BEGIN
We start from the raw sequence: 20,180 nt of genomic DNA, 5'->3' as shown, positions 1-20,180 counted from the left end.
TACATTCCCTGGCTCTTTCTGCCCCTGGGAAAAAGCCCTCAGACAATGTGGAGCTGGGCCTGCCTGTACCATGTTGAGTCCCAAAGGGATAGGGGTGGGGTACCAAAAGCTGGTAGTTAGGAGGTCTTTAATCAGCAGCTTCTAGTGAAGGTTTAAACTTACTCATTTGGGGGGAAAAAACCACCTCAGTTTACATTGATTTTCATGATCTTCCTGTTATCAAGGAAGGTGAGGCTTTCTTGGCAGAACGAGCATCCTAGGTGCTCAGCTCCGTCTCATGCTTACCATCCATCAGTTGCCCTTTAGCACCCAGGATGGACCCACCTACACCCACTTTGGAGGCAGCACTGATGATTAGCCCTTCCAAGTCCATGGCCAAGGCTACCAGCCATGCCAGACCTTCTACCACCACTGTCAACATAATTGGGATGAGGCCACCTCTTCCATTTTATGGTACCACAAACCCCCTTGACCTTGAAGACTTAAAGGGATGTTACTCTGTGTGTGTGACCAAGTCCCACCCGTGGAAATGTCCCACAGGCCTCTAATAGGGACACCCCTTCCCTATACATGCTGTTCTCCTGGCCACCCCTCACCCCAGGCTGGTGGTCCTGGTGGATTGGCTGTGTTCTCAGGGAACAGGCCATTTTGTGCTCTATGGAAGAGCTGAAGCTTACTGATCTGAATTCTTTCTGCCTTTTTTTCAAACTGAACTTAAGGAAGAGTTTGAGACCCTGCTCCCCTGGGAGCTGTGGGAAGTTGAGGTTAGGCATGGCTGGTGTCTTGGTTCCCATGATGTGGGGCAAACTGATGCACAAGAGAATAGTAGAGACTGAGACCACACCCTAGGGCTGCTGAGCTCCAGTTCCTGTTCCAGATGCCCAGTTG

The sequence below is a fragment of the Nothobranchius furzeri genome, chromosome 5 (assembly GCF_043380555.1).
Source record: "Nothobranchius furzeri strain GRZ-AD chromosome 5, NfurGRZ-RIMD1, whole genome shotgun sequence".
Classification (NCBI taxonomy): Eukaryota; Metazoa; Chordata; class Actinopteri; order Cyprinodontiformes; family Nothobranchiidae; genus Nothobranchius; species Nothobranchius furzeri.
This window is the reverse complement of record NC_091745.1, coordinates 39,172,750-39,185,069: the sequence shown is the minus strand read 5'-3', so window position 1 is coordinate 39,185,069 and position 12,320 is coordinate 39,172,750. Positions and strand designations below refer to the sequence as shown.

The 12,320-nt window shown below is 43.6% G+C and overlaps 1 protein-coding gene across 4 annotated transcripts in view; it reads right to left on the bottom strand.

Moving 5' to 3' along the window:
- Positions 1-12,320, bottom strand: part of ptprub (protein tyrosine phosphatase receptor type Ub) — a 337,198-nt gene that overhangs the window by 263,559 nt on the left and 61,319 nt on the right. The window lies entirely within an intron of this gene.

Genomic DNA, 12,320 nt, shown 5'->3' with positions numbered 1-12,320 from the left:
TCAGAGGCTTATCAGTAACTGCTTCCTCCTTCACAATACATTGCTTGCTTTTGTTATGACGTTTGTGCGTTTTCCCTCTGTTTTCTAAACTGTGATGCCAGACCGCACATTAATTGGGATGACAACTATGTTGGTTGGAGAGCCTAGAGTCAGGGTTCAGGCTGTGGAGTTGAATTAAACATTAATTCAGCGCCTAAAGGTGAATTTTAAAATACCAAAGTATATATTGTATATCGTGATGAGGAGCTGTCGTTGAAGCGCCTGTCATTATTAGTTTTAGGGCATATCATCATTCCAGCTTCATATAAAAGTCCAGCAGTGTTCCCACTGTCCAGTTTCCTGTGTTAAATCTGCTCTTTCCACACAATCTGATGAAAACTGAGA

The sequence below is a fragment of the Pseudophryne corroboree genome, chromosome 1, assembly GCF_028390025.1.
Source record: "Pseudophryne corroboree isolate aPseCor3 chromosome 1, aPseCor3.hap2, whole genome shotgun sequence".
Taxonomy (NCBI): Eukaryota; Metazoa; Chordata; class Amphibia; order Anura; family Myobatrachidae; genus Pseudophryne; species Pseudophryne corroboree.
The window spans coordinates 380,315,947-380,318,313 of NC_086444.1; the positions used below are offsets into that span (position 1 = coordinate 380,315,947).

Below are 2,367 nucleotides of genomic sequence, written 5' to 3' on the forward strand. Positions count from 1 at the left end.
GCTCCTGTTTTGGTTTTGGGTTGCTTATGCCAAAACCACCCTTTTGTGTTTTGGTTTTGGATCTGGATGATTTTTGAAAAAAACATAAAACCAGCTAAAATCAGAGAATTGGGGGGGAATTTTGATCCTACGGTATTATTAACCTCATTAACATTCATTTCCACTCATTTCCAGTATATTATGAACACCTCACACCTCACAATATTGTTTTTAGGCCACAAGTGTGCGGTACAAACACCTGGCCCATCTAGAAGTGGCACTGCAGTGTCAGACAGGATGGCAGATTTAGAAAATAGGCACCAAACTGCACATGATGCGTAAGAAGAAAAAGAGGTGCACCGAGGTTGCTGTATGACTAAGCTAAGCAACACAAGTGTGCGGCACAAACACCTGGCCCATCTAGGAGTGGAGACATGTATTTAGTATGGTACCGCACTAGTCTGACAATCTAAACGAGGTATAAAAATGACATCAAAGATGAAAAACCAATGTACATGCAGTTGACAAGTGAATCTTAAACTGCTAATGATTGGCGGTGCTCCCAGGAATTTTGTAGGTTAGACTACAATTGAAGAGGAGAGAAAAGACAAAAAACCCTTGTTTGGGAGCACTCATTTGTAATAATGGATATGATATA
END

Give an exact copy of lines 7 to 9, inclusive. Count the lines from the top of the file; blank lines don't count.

The 12,320-nt window shown below is 43.6% G+C and overlaps 1 protein-coding gene across 4 annotated transcripts in view; it reads right to left on the bottom strand.

Moving 5' to 3' along the window:
- Positions 1-12,320, bottom strand: part of ptprub (protein tyrosine phosphatase receptor type Ub) — a 337,198-nt gene that overhangs the window by 263,559 nt on the left and 61,319 nt on the right. The window lies entirely within an intron of this gene.